Knot tying is an outdoor skill that many people take for granted. But anyone who has spent some time outdoors knows that there are certain knots for certain jobs. And the success & failure of a project or application can depend on that knot.
We’re quickly going to cover the most commonly used knots so that in the future, you can figure out which one is best for your situation.
Before we jump in though, let’s quickly cover some knotsman language.
Standing part – The part of the rope that isn’t being manipulated. This area can be coiled, stretched or simply left as is.
Bitter end – The part of the rope that’s being manipulated, it’s also known as the working end.
Bight – This is where the rope curves or arcs. It might be a loose loop or semi circle through which the bitter end could run.
Okay, so now to the knots. It’s obviously quite hard to describe how the knot is done in words, but we’ll add video where we can.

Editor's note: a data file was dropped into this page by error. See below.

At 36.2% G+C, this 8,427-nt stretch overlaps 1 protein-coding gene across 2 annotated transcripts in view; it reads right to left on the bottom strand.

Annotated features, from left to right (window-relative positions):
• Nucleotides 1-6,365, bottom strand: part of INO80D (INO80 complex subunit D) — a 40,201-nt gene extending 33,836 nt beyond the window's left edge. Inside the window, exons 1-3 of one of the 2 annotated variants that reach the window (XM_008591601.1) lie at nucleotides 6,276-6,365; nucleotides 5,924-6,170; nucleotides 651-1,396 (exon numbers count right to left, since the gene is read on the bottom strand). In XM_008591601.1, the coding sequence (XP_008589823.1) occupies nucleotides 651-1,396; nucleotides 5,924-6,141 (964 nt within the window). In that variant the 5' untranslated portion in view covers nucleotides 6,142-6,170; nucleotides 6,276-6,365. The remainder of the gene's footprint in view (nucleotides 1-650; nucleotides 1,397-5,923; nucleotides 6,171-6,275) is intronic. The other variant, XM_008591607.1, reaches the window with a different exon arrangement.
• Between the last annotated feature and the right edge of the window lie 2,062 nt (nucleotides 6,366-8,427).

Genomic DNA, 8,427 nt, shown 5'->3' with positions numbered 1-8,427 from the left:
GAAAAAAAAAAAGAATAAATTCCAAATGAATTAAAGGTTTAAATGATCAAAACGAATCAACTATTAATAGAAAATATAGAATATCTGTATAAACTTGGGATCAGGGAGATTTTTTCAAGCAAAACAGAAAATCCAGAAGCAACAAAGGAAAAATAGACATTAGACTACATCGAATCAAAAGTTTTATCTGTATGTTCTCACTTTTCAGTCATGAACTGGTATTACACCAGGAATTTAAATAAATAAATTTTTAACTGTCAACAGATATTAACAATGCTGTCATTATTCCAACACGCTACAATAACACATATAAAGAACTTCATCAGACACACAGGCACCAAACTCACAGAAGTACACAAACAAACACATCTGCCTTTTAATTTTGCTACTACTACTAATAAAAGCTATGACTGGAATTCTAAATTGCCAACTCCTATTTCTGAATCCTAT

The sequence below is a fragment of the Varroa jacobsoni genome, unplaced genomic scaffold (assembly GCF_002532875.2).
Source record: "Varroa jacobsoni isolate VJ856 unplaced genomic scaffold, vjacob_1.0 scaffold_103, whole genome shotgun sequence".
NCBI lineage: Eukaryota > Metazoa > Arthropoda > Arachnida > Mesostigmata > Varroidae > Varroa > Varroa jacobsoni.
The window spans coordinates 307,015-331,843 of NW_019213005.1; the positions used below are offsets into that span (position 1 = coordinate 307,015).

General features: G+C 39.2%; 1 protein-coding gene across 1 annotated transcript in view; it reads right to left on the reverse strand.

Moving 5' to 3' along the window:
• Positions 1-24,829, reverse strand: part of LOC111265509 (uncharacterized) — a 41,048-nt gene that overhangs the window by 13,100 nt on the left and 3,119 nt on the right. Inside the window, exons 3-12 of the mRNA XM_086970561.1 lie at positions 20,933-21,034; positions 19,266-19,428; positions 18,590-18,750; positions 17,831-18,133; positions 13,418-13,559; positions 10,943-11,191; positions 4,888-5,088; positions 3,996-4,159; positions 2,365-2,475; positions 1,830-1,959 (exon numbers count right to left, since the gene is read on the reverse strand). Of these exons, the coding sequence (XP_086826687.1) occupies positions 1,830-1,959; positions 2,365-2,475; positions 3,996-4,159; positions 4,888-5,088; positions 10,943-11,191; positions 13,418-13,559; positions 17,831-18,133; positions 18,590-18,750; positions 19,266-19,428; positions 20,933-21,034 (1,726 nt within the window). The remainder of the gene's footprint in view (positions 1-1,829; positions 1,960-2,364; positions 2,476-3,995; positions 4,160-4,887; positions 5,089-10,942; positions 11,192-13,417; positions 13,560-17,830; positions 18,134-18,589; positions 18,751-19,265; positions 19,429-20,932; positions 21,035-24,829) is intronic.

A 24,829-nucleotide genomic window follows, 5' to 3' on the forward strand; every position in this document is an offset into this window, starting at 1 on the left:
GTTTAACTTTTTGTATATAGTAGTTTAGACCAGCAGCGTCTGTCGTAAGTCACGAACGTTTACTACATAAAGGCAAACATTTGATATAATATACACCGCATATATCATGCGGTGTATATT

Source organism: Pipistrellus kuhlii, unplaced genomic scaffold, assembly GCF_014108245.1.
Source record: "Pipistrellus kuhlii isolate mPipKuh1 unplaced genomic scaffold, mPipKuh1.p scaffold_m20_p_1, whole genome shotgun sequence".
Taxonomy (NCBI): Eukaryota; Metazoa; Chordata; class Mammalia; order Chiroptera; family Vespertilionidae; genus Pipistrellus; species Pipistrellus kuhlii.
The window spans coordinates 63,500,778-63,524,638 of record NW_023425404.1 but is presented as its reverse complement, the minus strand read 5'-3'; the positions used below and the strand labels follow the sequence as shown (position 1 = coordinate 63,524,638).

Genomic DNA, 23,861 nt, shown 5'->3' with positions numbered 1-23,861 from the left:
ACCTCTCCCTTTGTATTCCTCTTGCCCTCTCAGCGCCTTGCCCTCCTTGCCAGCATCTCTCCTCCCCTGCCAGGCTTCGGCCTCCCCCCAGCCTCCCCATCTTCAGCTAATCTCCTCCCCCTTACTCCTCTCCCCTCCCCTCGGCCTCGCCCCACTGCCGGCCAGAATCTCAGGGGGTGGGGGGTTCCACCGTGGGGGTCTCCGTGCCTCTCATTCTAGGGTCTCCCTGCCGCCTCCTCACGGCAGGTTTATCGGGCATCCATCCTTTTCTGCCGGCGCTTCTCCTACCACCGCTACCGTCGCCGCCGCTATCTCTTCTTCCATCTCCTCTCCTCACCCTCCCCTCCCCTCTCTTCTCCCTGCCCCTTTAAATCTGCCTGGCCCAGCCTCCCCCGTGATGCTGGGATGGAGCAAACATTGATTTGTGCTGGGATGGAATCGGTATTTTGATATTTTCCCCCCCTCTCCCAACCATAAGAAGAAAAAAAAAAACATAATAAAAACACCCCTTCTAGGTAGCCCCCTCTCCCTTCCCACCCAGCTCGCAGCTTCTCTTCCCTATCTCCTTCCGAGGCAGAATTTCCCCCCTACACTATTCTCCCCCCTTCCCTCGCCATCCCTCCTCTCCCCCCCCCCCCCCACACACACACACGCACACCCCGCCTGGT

The overhand – We all know this knot inside out. Simply grab the bitter end and pull it under the bight. It’s most often used as a temporary stopper. It prevents the rope from unravelling and passing through a pulley. It’s also the base starting point for other knots.
The figure eight – This is a more popular choice when creating stopper knots as it’s much easier to untie once tightened. Form a bight with the working end and then run the bitter end underneath the standing part to create a second bight. Put the bitter through the first bight and hey presto, you have a figure 8 knot!
The reef knot – This is most often used to lash objects together with one length of rope, or join two ropes together. It’s just two overhand knots on top of each other. The second will be tied in the opposite direction to the other. When finished the bitter ends and standing parts of the rope will lie inside the two bites.
So that’s our quick guide to some basic knots. The next time you need to create a knot, consider which of these 3 will be best for the job!